[petsc-users] Elasticity tensor in ex52
Matthew Knepley
knepley at gmail.com
Sat Apr 19 18:19:10 CDT 2014
On Sat, Apr 19, 2014 at 5:25 PM, Miguel Angel Salazar de Troya <
salazardetroya at gmail.com> wrote:
> Thanks for your response. Now I understand a bit better your
> implementation, but I am still confused. Is the g3 function equivalent to
> the f_{1,1} function in the matrix in equation (3) in this paper:
> http://arxiv.org/pdf/1309.1204v2.pdf ? If so, why would it have terms
> that depend on the trial fields? I think this is what is confusing me.
>
Yes, it is. It has no terms that depend on the trial fields. It is just
indexed by the number of components in that field. It is
a continuum thing, which has nothing to do with the discretization. That is
why it acts pointwise.
Matt
> On Sat, Apr 19, 2014 at 11:35 AM, Matthew Knepley <knepley at gmail.com>wrote:
>
>> On Fri, Apr 18, 2014 at 1:23 PM, Miguel Angel Salazar de Troya <
>> salazardetroya at gmail.com> wrote:
>>
>>> Hello everybody.
>>>
>>> First, I am taking this example from the petsc-dev version, I am not
>>> sure if I should have posted this in another mail-list, if so, my
>>> apologies.
>>>
>>> In this example, for the elasticity case, function g3 is built as:
>>>
>>> void g3_elas(const PetscScalar u[], const PetscScalar gradU[], const
>>> PetscScalar a[], const PetscScalar gradA[], const PetscReal x[],
>>> PetscScalar g3[])
>>> {
>>> const PetscInt dim = spatialDim;
>>> const PetscInt Ncomp = spatialDim;
>>> PetscInt compI, d;
>>>
>>> for (compI = 0; compI < Ncomp; ++compI) {
>>> for (d = 0; d < dim; ++d) {
>>> g3[((compI*Ncomp+compI)*dim+d)*dim+d] = 1.0;
>>> }
>>> }
>>> }
>>>
>>> Therefore, a fourth-order tensor is represented as a vector. I was
>>> checking the indices for different iterator values, and they do not seem to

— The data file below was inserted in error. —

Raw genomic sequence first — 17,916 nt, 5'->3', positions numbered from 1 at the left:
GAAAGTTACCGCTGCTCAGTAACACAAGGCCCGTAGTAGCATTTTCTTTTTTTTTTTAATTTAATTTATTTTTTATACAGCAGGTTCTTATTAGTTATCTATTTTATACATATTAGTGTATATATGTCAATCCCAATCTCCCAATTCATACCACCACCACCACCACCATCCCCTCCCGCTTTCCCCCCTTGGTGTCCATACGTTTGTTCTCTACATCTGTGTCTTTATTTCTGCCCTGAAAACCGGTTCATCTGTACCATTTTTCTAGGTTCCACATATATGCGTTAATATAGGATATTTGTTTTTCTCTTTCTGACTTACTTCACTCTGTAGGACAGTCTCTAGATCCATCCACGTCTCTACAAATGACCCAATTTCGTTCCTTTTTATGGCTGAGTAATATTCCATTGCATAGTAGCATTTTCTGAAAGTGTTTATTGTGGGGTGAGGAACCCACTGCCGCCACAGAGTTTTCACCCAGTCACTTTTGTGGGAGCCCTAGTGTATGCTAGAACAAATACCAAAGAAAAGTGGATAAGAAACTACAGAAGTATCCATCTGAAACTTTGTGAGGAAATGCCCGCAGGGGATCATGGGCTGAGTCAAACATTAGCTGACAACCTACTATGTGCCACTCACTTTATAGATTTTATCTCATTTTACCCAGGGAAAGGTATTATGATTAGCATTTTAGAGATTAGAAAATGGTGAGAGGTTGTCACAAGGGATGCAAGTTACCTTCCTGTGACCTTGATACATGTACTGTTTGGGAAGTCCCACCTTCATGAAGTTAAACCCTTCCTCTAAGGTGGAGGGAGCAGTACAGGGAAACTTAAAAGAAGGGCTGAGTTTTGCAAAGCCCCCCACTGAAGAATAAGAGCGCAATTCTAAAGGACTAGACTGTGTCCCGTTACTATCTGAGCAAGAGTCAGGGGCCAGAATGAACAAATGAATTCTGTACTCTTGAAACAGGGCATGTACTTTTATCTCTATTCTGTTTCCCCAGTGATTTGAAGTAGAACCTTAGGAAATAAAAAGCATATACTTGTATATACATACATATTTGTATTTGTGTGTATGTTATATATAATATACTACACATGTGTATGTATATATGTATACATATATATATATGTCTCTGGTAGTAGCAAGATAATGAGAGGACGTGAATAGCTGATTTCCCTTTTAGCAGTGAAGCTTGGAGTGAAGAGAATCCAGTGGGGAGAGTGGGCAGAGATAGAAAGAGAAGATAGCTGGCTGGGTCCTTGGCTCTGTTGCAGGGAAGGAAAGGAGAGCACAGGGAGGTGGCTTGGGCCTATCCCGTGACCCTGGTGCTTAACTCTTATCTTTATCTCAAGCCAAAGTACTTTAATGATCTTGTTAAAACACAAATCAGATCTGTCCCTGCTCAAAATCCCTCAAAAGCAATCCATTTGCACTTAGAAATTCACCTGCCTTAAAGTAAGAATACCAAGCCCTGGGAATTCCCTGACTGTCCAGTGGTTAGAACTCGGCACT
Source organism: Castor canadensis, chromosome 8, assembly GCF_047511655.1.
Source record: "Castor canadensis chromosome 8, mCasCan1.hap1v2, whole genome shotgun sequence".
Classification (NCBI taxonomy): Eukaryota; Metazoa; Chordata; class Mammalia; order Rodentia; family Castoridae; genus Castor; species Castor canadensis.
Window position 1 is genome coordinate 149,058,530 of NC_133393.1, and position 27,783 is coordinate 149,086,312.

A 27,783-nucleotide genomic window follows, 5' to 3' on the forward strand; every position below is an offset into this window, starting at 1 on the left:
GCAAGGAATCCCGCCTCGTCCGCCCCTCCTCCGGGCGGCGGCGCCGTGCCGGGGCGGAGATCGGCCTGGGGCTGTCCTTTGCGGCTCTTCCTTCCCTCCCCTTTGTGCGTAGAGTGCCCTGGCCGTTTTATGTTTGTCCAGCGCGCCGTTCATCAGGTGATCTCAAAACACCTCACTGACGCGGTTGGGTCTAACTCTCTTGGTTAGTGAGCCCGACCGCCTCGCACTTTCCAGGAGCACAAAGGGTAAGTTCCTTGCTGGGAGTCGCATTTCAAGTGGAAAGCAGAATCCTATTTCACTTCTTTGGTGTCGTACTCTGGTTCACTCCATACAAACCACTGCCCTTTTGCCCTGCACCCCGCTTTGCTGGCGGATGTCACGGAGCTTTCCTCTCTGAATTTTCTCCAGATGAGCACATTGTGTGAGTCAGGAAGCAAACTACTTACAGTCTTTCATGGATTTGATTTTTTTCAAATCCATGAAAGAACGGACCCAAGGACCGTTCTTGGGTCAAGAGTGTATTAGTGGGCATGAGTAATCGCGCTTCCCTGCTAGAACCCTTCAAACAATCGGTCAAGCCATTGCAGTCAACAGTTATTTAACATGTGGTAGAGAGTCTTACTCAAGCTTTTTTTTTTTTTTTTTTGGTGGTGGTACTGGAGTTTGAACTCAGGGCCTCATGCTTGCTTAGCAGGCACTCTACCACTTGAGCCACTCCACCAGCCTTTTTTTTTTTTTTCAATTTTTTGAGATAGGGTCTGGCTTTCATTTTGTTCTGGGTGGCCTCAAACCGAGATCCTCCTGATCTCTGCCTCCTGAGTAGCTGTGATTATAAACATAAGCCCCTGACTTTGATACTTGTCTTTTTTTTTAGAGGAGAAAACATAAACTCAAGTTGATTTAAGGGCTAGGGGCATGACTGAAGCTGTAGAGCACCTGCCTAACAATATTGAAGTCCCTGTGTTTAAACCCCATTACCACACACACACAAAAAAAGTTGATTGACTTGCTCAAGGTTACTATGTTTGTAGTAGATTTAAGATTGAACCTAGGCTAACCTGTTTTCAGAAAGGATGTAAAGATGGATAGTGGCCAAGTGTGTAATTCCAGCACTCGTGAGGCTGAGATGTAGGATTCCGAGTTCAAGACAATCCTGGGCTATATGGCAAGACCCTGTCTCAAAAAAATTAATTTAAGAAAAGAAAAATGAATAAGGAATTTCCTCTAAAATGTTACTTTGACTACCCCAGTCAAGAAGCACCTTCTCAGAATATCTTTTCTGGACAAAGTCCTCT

>>> match the vectorization that I have in mind. For a two dimensional case,
>>> the indices for which the value is set as 1 are:
>>>
>>> compI = 0 , d = 0 -----> index = 0
>>> compI = 0 , d = 1 -----> index = 3
>>> compI = 1 , d = 0 -----> index = 12
>>> compI = 1 , d = 1 -----> index = 15
>>>
>>> The values for the first and last seem correct to me, but they other two
>>> are confusing me. I see that this elasticity tensor (which is the
>>> derivative of the gradient by itself in this case) would be a four by four
>>> identity matrix in its matrix representation, so the indices in between
>>> would be 5 and 10 instead of 3 and 12, if we put one column on top of each
>>> other.
>>>
>>
>> I have read this a few times, but I cannot understand that you are
>> asking. The simplest thing I can
>> respond is that we are indexing a row-major array, using the indices:
>>
>> g3[ic, id, jc, jd]
>>
>> where ic indexes the components of the trial field, id indexes the
>> derivative components,
>> jc indexes the basis field components, and jd its derivative components.
>>
>> Matt
>>
>>
>>> I guess my question is then, how did you vectorize the fourth order
>>> tensor?
>>>
>>> Thanks in advance
>>> Miguel
>>>
>>> --
>>> *Miguel Angel Salazar de Troya*
>>> Graduate Research Assistant
>>> Department of Mechanical Science and Engineering
>>> University of Illinois at Urbana-Champaign
>>> (217) 550-2360
>>> salaza11 at illinois.edu
>>>
>>>
>>
>>
>> --
>> What most experimenters take for granted before they begin their
>> experiments is infinitely more interesting than any results to which their
>> experiments lead.
>> -- Norbert Wiener
>>
>
>
>
> --
> *Miguel Angel Salazar de Troya*
> Graduate Research Assistant
> Department of Mechanical Science and Engineering
> University of Illinois at Urbana-Champaign
> (217) 550-2360
> salaza11 at illinois.edu
>
>
--
What most experimenters take for granted before they begin their
experiments is infinitely more interesting than any results to which their
experiments lead.
-- Norbert Wiener
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